• policyId, the ID previously generated through the creation of your sponsorship policy.
  • entryPoint, the EntryPoint address to be used. This will be the same address that we used previously, 0x5FF137D4b0FDCD49DcA30c7CF57E578a026d2789.

With Alchemy's Gas Manager configured, you can then execute a basic transaction through the sendTransaction method on your AlchemyProvider instance. The object used in this case should follow typical transaction conventions containing to and value (for an ETH transfer in this example). to will be the dead address, 0x000000000000000000000000000000000000dEaD, and value will be 0.001 ETH converted to wei.

const executeUserOperation = async () => {
  providerState.withAlchemyGasManager({
    policyId: process.env.ALCHEMY_POLICY_ID,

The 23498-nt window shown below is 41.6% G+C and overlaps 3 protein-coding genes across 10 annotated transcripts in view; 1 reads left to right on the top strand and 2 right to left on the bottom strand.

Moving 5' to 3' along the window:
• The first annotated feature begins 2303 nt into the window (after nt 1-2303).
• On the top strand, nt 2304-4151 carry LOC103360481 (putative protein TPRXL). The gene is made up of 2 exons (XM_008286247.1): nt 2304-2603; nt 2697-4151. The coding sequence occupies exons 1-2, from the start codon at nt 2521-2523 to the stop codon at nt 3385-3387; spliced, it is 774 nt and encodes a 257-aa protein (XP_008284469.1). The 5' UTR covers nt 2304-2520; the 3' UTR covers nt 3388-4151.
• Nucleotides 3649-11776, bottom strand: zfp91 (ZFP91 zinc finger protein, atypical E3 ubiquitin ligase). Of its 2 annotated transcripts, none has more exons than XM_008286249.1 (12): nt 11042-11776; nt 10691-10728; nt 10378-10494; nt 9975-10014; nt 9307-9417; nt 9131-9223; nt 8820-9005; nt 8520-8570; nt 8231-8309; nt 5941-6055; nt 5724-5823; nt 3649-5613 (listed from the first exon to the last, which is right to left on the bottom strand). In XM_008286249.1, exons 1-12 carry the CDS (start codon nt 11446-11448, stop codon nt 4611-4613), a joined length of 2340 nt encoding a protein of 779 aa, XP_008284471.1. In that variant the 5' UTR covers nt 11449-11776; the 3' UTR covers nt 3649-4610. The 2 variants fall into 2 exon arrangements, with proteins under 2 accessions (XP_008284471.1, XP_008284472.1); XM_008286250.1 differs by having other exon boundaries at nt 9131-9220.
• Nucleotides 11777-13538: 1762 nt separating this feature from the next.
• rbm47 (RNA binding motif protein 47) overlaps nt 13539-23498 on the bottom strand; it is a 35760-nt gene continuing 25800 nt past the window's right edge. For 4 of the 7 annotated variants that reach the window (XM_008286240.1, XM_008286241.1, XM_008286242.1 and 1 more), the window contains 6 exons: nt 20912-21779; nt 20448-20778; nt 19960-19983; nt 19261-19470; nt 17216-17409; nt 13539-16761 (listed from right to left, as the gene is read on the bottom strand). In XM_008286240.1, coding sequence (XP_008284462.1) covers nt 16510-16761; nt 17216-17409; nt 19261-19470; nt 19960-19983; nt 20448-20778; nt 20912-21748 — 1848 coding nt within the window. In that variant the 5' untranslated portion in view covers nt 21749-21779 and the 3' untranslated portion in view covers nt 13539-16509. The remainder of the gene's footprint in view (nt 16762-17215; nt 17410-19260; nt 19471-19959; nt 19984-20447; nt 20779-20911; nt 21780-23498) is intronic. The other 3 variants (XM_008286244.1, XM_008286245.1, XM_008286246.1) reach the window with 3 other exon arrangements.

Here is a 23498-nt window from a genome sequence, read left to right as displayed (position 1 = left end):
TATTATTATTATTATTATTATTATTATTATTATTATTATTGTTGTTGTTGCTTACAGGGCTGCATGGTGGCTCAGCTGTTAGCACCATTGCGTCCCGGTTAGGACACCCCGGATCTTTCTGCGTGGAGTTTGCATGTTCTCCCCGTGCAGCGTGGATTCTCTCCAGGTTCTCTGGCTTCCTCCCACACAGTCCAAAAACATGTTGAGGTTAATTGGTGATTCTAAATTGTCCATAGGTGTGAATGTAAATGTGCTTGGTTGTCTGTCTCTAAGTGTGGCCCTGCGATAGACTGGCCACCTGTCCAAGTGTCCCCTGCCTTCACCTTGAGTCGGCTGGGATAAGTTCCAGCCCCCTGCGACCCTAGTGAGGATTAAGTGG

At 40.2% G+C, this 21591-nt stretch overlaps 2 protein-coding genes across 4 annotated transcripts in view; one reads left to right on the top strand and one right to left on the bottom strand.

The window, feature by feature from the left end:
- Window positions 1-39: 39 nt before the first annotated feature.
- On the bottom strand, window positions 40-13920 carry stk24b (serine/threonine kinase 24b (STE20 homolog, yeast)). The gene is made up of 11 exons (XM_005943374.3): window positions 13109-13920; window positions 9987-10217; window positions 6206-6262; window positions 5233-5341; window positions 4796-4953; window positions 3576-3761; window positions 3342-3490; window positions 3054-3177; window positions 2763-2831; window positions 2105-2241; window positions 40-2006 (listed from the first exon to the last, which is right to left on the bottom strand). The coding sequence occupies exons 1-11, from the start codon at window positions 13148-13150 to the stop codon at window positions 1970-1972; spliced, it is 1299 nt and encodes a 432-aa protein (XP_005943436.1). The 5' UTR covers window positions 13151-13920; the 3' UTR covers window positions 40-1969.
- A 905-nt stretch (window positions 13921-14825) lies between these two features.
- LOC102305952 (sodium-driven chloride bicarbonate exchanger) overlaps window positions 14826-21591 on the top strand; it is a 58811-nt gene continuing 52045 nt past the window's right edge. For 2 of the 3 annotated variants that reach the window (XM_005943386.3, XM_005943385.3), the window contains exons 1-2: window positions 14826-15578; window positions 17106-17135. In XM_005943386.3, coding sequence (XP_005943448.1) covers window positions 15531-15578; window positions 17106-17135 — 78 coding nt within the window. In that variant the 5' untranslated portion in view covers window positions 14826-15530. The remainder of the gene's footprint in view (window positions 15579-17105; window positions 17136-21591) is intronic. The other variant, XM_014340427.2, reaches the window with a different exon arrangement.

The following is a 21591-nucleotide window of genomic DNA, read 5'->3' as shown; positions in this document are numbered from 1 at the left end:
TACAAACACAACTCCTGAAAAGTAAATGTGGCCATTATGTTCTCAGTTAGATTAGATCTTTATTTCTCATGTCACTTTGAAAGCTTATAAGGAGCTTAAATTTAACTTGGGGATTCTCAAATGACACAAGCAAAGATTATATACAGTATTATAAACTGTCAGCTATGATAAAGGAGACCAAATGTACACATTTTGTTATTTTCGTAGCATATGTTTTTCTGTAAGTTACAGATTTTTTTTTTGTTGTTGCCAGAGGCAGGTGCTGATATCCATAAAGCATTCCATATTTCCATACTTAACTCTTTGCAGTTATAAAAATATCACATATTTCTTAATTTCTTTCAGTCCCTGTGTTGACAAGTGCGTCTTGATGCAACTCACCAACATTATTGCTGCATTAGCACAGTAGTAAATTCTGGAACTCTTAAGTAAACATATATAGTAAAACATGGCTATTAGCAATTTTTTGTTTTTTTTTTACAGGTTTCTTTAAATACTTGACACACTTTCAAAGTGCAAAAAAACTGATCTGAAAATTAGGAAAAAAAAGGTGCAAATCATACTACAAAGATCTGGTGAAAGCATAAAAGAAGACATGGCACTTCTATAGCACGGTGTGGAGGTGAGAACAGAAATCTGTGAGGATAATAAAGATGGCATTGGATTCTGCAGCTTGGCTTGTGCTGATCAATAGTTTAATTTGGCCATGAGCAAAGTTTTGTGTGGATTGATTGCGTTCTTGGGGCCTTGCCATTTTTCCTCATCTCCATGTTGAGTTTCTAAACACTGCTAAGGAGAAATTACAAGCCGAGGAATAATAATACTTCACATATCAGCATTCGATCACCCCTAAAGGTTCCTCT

entryPoint: entryPointAddress,
	});

	const txHash = await providerState.sendTransaction({
    to: "0x000000000000000000000000000000000000dEaD",
		value: ethers.utils.parseEther("0.001"),
	});
};

This will prompt a confirmation signature from Particle Auth (through a popup window), after which the transaction will immediately be sent as a UserOperation through the previously assigned LightAccount instance while covering all gas fees.

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Conclusion

Particle Network's intrinsic compatibility with Account Kit is a great example of leveraging external AA infrastructure directly with Particle's Smart Wallet-as-a-Service. A major goal of Particle’s Smart Wallet-as-a-Service is allowing you to build your AA-enabled application using whichever library or toolkit is the most convenient, whether that by Particle's AA SDK, Account Kit, or something else.

For a full interactive code walkthrough on the example application covered here, take a look at the associated sample below, or alternatively check out the GitHub repository and deployed demo.

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A video diving into this topic and the example covered within this document is also available.